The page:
In getting the inspiration for Brad’s Status’ screenplay, writer-director Mike White shares his thoughts on family, relationships, social media, and fears as one grows old in this Director’s Statement:
“I wanted to write something to tell my father I love him and think he is a success, even though he feels like he never lived up to his expectations for himself. I also saw with him that the relationship one has with the world (status) can be as important (or more) as the relationship one has to family, partners, friends. I see that in myself in that---like Brad---I’m always having this running commentary in my head, comparing myself to others and the success I perceive they have — and I’m always either building myself up or tearing myself down.”
“I thought movies rarely tackle this aspect of our lives in a relatable way. How our thoughts about ourselves cannibalize most of our time. And how much we feel is on the line all the time.”
“I also wanted to write about comparative anxiety in the culture at large. How we aren’t only keeping up with the Joneses, but are keeping up with the Kardashians; through TV and social media we are seeing the lifestyles of millionaires and billionaires and how it creates this sense of lack and envy. Everyone seems to be winning the lottery around us. And how in our consumer capitalist culture this desire to live these extreme lifestyles can be both personally painful and globally destructive.”
“Lastly, after writing Year of the Dog, Enlightened, and Beatriz at Dinner with female protagonists, I wanted to write a movie about men and their discontents, to do the midlife male crisis movie honestly — with some satirical teeth — but also compassion.”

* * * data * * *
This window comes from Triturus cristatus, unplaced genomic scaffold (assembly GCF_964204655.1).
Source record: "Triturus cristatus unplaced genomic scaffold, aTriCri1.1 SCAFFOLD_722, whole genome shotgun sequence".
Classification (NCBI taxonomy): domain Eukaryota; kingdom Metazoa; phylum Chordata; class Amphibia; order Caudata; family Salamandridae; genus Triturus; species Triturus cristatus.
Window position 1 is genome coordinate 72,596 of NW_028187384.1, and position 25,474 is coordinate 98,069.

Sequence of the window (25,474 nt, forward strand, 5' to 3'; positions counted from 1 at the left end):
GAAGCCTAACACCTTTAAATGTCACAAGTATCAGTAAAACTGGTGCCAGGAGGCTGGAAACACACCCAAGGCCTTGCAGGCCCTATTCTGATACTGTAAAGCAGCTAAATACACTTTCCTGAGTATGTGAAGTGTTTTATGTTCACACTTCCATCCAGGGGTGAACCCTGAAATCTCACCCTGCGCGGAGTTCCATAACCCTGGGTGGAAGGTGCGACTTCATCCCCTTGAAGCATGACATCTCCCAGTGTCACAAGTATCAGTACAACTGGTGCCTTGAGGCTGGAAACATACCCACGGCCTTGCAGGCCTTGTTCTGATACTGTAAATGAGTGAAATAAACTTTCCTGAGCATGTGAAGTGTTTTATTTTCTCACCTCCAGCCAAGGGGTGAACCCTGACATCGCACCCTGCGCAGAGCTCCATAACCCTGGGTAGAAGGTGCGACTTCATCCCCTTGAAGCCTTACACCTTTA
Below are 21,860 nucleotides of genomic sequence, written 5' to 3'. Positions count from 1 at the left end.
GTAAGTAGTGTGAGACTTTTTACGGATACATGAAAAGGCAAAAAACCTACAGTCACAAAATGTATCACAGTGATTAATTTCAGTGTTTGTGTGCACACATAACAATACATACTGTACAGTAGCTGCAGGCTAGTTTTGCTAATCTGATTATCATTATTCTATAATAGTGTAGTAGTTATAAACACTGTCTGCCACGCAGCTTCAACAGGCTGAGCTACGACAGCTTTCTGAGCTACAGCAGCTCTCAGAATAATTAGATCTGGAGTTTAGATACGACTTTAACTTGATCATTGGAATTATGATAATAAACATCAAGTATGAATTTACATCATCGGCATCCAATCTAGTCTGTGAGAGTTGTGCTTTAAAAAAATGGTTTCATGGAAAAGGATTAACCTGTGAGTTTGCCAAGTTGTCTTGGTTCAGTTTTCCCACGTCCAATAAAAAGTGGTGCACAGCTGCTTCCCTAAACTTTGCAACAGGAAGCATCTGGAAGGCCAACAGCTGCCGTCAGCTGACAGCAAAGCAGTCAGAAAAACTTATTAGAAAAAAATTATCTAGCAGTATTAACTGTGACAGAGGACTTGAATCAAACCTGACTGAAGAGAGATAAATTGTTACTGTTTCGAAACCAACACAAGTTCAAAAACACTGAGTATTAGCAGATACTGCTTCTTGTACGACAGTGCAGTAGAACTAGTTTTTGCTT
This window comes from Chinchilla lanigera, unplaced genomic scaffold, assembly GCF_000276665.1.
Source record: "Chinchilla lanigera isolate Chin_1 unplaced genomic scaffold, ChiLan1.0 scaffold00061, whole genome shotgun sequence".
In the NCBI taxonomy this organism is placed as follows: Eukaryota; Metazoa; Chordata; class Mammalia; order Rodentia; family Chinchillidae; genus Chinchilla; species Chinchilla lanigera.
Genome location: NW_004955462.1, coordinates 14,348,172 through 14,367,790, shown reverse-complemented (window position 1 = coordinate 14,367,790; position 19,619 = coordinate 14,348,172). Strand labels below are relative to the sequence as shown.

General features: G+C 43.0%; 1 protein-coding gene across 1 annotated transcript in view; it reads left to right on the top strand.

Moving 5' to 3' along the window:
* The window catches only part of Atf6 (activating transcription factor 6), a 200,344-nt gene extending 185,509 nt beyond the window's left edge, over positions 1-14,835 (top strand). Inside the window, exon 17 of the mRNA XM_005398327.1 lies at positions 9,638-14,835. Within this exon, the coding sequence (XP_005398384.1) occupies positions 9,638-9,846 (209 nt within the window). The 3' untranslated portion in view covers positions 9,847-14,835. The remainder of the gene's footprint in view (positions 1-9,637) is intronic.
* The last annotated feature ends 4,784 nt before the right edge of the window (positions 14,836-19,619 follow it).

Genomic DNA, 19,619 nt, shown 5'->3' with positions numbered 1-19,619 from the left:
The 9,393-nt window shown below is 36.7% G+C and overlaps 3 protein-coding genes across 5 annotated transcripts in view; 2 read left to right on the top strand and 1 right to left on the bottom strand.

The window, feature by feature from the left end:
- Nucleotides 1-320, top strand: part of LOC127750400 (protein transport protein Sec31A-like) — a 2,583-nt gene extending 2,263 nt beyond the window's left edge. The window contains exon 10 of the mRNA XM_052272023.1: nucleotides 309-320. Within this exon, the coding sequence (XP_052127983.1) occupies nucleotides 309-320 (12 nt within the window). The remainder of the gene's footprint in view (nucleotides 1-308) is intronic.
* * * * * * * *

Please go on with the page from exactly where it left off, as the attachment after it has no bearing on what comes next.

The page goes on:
Brad’s Status tells the story of Brad (Ben Stiller) who has a satisfying career and a comfortable life in suburban Sacramento where he lives with his sweet-natured wife, Melanie (Jenna Fischer), and their musical prodigy son, Troy (Austin Abrams). But it’s not quite what he imagined during his college glory days. Showing Troy around Boston, where Brad went to university, he can’t help comparing his life with those of his four best college friends: a Hollywood bigshot (White), a hedge-fund founder (Luke Wilson), a tech entrepreneur (Jemaine Clement), and a political pundit and bestselling author (Michael Sheen). As he imagines their wealthy, glamorous lives, he wonders if cozy middle-class domesticity is the best he will ever achieve. But when circumstances force him to reconnect with his former friends, Brad begins to question whether he has really failed or if, in some essential ways, their lives are more flawed than they appear.
Distributed by Solar Pictures, have a taste of bittersweet comedy BRAD’S STATUS in cinemas beginning October 18. For more updates, follow @SolarPicturesPH on Facebook, Twitter, and Instagram.